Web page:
New Delhi: A new book is warning India’s biggest pharmaceutical export market — the US — against consuming the country’s generic drugs, arguing that they are of “flea-market quality”.
The Bottle of Lies by investigative journalist Katherine Eban has accused Indian pharmaceutical companies of committing major lapses while manufacturing the medicines such as fudging data on quality control and toxic impurities, overlooking bird infestations at manufacturing plants
Launched on 14 May, the book is set to deal another major blow, within a week, to the reputation of Indian drugmakers, already facing scrutiny in the US for engaging in illegal practices. Last Friday, 10 May, seven Indian companies were among the 20 pharmaceutical firms that were named in a lawsuit filed by 44 US states. The companies have been accused of indulging in “illegal conspiracies to stifle competition for generic drugs and even illegal profiteering in over 100 different drugs”.
Bottle of Lies draws on interviews with over 240 people but focuses on the case of Ranbaxy and Dinesh Thakur, a former employee of Indian generic giant who is now a whistle-blower against it. The book has been described as “an invaluable expose, a reportorial tour de force and a well-turned epic” by The New York Times.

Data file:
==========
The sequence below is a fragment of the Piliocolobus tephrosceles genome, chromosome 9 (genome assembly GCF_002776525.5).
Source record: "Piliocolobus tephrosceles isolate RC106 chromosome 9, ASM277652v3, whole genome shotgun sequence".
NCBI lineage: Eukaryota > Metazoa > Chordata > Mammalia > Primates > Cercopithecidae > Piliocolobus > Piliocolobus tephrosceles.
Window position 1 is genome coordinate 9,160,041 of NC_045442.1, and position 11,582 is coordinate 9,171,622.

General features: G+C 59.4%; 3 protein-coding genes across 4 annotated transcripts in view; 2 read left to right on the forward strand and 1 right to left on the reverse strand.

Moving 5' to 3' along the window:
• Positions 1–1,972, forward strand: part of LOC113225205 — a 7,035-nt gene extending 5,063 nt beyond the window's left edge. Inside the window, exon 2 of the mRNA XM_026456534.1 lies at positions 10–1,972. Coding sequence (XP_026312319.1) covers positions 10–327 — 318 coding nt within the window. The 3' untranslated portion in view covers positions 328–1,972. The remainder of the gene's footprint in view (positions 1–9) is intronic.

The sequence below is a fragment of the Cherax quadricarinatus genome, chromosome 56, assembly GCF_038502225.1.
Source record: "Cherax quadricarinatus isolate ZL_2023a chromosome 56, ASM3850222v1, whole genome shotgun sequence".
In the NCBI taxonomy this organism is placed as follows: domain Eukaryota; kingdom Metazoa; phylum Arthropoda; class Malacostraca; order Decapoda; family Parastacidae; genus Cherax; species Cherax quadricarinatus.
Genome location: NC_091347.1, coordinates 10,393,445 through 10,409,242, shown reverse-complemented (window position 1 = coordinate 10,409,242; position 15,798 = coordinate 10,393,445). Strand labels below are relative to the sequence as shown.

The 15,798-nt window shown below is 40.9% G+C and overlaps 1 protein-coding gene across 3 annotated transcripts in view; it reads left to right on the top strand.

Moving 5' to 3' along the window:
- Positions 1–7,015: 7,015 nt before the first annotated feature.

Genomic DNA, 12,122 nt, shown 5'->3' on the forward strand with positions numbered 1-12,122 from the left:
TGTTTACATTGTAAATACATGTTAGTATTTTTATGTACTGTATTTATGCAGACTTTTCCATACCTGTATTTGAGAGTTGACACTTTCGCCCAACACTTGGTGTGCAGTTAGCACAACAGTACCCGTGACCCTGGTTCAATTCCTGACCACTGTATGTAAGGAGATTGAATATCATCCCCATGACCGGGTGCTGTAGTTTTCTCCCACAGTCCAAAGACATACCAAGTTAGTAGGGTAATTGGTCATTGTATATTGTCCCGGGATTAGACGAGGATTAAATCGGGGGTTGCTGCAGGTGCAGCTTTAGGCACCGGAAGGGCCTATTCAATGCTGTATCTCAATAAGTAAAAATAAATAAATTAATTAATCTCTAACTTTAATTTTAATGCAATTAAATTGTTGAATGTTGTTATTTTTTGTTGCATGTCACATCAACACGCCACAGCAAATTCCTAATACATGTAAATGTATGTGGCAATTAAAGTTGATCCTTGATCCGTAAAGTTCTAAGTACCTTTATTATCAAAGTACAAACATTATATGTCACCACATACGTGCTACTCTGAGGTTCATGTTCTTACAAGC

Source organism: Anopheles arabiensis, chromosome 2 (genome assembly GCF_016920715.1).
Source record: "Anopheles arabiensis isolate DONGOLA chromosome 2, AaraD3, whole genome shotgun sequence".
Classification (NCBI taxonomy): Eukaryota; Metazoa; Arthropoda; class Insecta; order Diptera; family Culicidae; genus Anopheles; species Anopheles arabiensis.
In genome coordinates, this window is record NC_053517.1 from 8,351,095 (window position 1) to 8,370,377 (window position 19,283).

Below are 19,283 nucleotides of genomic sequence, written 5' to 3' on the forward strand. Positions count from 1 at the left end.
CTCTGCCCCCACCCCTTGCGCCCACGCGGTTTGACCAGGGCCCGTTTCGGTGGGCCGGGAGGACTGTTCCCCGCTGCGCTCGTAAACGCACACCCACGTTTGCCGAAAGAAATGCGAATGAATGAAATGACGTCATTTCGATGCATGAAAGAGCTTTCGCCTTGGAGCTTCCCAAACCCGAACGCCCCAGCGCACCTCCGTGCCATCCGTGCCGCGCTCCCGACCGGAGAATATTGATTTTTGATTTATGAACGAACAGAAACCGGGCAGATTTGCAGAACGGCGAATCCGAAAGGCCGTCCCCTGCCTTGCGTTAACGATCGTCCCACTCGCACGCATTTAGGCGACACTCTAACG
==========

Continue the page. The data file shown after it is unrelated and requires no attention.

“For many years, few people wanted to take Indian medicine, let alone praise the companies making it,” Eban has written. “To the brand-name pharmaceutical companies that had spent decades and millions developing drugs, the Indian companies that copied their products were no better than thieves.”
Indian drugmakers, however, told ThePrint that the book indulges in “India-bashing” and alleged that it has cited cases for which the pharmaceutical firms had already taken “corrective measures”.
“When an industry is developing, it has certain failures and it commits certain mistakes. But this doesn’t mean corrections have not been carried out,” said Ashok Madan, executive director, Indian Drug Manufacturers’ Association, a lobby representing over 1,000 pharmaceutical companies in India.